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Commercialization of rubber production technologies: Exploring options in Rodriguez, Rizal

Maria Anna M. Gumapac


There is one often overlooked raw material that is present in everyday living. Not quite obvious at first for most, inconspicuous and likely to be taken for granted. Vehicles, heavy machinery, computers, other technical gadgetry certainly contain this raw material. But the fact is that everyone has need for it as it is useful in its myriad forms. It is none other than rubber.

There is one often overlooked raw material that is present in everyday living. Not quite obvious at first for most, inconspicuous and likely to be taken for granted. Vehicles, heavy machinery, computers, other technical gadgetry certainly contain this raw material. But the fact is that everyone has need for it as it is useful in its myriad forms. It is none other than rubber.

There are, in fact, two kinds of rubber: natural and synthetic. Natural rubber is a solid product obtained through coagulating the latex produced by certain plants, particularly Hevea brasiliensis. Although there are a number of species that can produce secretions similar to latex when the bark is cut, only a select few can provide ample quantities with the quality adequate for exploitation on an economic scale. Synthetic rubber, on the other hand, is any type of elastomer, invariably a polymer. This type of rubber, while it reduces the pressure and demand for natural rubber, is considered expensive - certainly more so than its natural counterpart. They find use in special applications where its properties exceed those of natural rubber.

For the Philippines, rubber products constitute an important export and are vital to the country's generation of foreign earnings. However, because of the lack of support from the government, the growth of the rubber industry has slackened, certainly close to a standstill. This is most apparent in cases wherein, due to said lack of support, tire and rubber manufacturers have been forced to import raw materials and incur higher production cost, prompting some of them to close shop. Consequently, losses of job opportunities and potential revenues have occurred. This is in spite of the fact that the Philippines ranks sixth in the world in rubber production.

While rubber was introduced in the Philippines in the early 1900s, the rubber that was used to manufacture local tires and shoes then came from Thailand and Indonesia. In the early 1920s, rubber mills were established in Basilan, but it was only in the 1950s that local private corporations embarked on setting up rubber processing plants in Mindanao. As of 2008, the major rubber-producing provinces in the Philippines could be found only in Mindanao.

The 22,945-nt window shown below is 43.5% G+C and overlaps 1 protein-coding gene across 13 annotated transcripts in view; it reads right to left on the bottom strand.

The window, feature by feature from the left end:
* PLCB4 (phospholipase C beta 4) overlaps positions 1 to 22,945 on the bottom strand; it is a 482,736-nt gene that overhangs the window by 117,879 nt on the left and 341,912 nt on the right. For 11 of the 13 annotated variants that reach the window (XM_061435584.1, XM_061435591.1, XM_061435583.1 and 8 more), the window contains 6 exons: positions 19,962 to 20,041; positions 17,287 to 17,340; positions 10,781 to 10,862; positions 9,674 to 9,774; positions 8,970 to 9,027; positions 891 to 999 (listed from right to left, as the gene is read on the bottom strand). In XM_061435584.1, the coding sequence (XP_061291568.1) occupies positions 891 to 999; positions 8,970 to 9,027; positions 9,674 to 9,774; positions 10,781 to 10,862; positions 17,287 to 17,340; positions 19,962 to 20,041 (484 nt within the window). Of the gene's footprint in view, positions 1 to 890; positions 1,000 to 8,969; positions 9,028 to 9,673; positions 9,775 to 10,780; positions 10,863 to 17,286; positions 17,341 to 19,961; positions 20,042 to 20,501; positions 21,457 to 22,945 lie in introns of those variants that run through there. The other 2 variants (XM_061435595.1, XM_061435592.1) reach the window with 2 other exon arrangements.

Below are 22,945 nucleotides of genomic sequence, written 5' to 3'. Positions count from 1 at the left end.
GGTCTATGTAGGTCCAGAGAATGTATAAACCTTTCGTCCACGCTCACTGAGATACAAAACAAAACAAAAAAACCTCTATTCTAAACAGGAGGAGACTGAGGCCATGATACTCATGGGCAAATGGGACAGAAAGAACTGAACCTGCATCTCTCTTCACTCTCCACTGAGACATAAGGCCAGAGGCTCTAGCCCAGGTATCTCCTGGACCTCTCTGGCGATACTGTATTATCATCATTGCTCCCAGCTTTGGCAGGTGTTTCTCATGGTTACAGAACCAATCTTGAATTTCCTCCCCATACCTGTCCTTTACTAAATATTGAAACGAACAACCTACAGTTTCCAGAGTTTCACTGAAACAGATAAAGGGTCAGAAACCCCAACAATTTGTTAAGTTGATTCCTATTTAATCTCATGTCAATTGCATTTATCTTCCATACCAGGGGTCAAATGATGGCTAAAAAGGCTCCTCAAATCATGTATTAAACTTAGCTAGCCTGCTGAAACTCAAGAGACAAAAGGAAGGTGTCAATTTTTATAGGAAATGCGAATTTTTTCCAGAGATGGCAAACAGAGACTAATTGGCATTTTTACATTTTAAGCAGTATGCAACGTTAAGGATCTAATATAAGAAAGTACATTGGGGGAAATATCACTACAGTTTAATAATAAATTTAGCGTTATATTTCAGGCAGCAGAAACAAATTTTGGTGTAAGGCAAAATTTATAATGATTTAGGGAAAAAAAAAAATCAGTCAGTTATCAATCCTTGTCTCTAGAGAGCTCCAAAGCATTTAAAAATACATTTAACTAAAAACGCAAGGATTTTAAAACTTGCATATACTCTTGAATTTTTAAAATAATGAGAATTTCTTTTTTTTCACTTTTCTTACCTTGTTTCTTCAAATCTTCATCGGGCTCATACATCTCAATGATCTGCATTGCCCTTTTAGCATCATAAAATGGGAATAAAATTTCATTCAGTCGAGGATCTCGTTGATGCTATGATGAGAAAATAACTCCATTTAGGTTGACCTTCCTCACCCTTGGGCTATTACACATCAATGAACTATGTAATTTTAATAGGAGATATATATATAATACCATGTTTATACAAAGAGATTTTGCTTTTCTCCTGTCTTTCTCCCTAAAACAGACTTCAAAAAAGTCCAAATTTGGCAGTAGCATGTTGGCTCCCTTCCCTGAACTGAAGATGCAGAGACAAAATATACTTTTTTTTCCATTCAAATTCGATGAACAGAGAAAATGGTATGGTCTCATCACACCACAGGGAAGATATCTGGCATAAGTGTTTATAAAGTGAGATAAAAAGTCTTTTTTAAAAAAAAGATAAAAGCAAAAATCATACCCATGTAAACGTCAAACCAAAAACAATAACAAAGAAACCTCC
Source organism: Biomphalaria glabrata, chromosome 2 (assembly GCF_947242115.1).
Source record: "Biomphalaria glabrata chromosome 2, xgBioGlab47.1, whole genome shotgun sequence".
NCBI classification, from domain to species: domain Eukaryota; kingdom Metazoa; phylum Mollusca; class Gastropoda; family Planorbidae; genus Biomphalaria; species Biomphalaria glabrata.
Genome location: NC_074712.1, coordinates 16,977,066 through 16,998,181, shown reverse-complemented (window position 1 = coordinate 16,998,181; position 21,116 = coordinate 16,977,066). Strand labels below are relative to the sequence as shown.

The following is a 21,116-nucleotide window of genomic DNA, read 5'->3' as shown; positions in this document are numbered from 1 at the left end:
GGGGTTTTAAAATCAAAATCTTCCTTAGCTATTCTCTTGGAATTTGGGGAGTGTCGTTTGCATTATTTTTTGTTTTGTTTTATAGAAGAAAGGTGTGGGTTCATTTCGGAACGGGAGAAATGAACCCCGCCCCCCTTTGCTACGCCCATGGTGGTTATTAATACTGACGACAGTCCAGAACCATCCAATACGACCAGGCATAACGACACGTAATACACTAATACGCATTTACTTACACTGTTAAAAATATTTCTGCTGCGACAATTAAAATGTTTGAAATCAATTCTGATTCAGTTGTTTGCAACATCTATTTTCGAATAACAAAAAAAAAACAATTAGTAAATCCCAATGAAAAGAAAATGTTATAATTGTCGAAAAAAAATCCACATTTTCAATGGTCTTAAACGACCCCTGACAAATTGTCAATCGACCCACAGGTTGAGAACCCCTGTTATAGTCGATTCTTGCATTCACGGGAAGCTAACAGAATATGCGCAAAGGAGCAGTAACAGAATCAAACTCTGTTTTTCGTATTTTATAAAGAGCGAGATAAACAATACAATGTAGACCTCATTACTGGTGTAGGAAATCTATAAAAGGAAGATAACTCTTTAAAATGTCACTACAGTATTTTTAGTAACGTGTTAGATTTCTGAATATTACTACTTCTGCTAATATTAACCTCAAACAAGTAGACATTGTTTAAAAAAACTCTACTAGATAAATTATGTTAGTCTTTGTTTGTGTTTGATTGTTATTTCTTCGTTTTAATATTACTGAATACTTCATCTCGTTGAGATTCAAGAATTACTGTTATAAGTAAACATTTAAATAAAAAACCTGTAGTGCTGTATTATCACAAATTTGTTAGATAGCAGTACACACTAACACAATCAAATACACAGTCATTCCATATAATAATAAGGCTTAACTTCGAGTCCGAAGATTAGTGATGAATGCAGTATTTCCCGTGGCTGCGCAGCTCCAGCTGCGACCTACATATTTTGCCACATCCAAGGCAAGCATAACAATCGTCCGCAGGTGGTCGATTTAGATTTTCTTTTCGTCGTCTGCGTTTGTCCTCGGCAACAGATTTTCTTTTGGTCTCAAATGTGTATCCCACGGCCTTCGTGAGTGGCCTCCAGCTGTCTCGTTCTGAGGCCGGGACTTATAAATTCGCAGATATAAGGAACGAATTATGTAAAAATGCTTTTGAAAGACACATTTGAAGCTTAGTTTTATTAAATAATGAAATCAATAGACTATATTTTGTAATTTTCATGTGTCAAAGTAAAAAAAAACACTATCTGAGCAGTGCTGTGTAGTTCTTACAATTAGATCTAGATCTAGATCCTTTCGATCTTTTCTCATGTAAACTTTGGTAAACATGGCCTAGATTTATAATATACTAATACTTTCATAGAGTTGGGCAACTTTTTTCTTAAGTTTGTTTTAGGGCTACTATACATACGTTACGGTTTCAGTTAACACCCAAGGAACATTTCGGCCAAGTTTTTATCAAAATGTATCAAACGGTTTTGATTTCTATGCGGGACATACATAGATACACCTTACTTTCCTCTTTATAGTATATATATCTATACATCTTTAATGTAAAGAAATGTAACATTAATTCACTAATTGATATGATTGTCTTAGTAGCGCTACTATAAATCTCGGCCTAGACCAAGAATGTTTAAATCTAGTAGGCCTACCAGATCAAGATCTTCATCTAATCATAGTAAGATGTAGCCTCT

Re-establishing Hevea rubber in Rizal

In Rodriguez, Rizal, there is no available record which can pinpoint exactly when local farmers and local folks engaged in planting rubber trees. The local soil and climatic conditions are very favorable to the growth of the tree.

The municipality of Rodriguez is situated at the outskirts of metropolitan Manila. It is the biggest municipality in Rizal in terms of land area (36, 308 hectares, 26.81% of Rizal). Largely based on agriculture and rock quarrying, its economy is typical of pre-industrial towns. One-third of its area is alienable land while the rest is a forest watershed reserve. More than half of the area is hilly or mountainous, suitable only for tree crops, pasture, and wildlife. The underutilization of its land has been one of the reasons for the low per capita income of the town's farmers.

The local climate is characterized by two pronounced seasons: dry from December to May, and wet for the rest of the year. July and August are the rainiest months with 550-568 mm rainfall.

The predominant wind direction that affects Rodriguez is the southeast monsoon, with an average speed of 10 km per hour. However, this speed direction deviates to other directions, thus reducing its impact on the town - an important feature for the wind-vulnerable rubber plant.

In response to the need to support the Philippine government's revival of the moribund rubber industry and given the municipality's location and natural resources, the University of Rizal System (URS) and the local government unit (LGU) of Rodriguez, through its Municipal Agriculture Office (MAO), have jointly proposed the promotion and commercialization of rubber production technologies in Rodriguez. The project developed has the following objectives, to wit,

  1. To introduce and showcase rubber production technologies and document their performance under Rodriguez, Rizal conditions.